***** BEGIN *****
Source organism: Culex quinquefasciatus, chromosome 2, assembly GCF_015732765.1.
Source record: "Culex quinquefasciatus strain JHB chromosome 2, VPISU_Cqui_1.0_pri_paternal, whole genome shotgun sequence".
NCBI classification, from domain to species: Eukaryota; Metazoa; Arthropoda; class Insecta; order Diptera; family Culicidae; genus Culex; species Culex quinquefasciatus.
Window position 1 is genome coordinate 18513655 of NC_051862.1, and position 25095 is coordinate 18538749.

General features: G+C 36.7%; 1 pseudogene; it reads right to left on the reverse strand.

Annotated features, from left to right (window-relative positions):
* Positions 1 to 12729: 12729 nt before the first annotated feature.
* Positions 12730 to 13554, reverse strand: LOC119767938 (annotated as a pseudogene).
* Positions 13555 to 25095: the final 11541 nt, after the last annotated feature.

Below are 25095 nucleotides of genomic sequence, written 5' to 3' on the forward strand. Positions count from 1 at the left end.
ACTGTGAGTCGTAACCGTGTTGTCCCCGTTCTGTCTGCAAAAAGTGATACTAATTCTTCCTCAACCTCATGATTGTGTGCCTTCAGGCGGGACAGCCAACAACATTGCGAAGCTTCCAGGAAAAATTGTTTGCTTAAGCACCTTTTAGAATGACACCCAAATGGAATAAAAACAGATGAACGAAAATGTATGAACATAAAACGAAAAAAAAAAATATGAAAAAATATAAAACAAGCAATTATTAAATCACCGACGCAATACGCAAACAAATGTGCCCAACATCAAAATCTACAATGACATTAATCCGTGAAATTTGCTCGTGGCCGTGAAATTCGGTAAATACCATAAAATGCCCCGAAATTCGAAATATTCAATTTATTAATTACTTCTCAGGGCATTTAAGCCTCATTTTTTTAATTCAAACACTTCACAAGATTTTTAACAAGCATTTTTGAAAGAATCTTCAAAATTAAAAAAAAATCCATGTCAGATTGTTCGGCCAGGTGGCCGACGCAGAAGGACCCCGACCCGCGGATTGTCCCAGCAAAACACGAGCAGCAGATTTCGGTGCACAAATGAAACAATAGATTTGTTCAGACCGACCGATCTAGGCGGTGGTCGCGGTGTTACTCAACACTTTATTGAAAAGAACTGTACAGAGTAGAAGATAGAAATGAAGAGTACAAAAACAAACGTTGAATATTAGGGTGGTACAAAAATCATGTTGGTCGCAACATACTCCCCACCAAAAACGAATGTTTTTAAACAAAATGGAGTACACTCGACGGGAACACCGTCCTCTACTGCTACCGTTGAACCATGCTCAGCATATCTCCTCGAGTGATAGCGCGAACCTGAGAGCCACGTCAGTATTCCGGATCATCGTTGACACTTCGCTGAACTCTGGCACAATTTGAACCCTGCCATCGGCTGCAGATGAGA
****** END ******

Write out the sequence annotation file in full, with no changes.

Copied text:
Source organism: Culex quinquefasciatus, chromosome 2, assembly GCF_015732765.1.
Source record: "Culex quinquefasciatus strain JHB chromosome 2, VPISU_Cqui_1.0_pri_paternal, whole genome shotgun sequence".
NCBI classification, from domain to species: Eukaryota; Metazoa; Arthropoda; class Insecta; order Diptera; family Culicidae; genus Culex; species Culex quinquefasciatus.
Window position 1 is genome coordinate 18513655 of NC_051862.1, and position 25095 is coordinate 18538749.

General features: G+C 36.7%; 1 pseudogene; it reads right to left on the reverse strand.

Annotated features, from left to right (window-relative positions):
* Positions 1 to 12729: 12729 nt before the first annotated feature.
* Positions 12730 to 13554, reverse strand: LOC119767938 (annotated as a pseudogene).
* Positions 13555 to 25095: the final 11541 nt, after the last annotated feature.

Below are 25095 nucleotides of genomic sequence, written 5' to 3' on the forward strand. Positions count from 1 at the left end.
ACTGTGAGTCGTAACCGTGTTGTCCCCGTTCTGTCTGCAAAAAGTGATACTAATTCTTCCTCAACCTCATGATTGTGTGCCTTCAGGCGGGACAGCCAACAACATTGCGAAGCTTCCAGGAAAAATTGTTTGCTTAAGCACCTTTTAGAATGACACCCAAATGGAATAAAAACAGATGAACGAAAATGTATGAACATAAAACGAAAAAAAAAAATATGAAAAAATATAAAACAAGCAATTATTAAATCACCGACGCAATACGCAAACAAATGTGCCCAACATCAAAATCTACAATGACATTAATCCGTGAAATTTGCTCGTGGCCGTGAAATTCGGTAAATACCATAAAATGCCCCGAAATTCGAAATATTCAATTTATTAATTACTTCTCAGGGCATTTAAGCCTCATTTTTTTAATTCAAACACTTCACAAGATTTTTAACAAGCATTTTTGAAAGAATCTTCAAAATTAAAAAAAAATCCATGTCAGATTGTTCGGCCAGGTGGCCGACGCAGAAGGACCCCGACCCGCGGATTGTCCCAGCAAAACACGAGCAGCAGATTTCGGTGCACAAATGAAACAATAGATTTGTTCAGACCGACCGATCTAGGCGGTGGTCGCGGTGTTACTCAACACTTTATTGAAAAGAACTGTACAGAGTAGAAGATAGAAATGAAGAGTACAAAAACAAACGTTGAATATTAGGGTGGTACAAAAATCATGTTGGTCGCAACATACTCCCCACCAAAAACGAATGTTTTTAAACAAAATGGAGTACACTCGACGGGAACACCGTCCTCTACTGCTACCGTTGAACCATGCTCAGCATATCTCCTCGAGTGATAGCGCGAACCTGAGAGCCACGTCAGTATTCCGGATCATCGTTGACACTTCGCTGAACTCTGGCACAATTTGAACCCTGCCATCGGCTGCAGATGAGA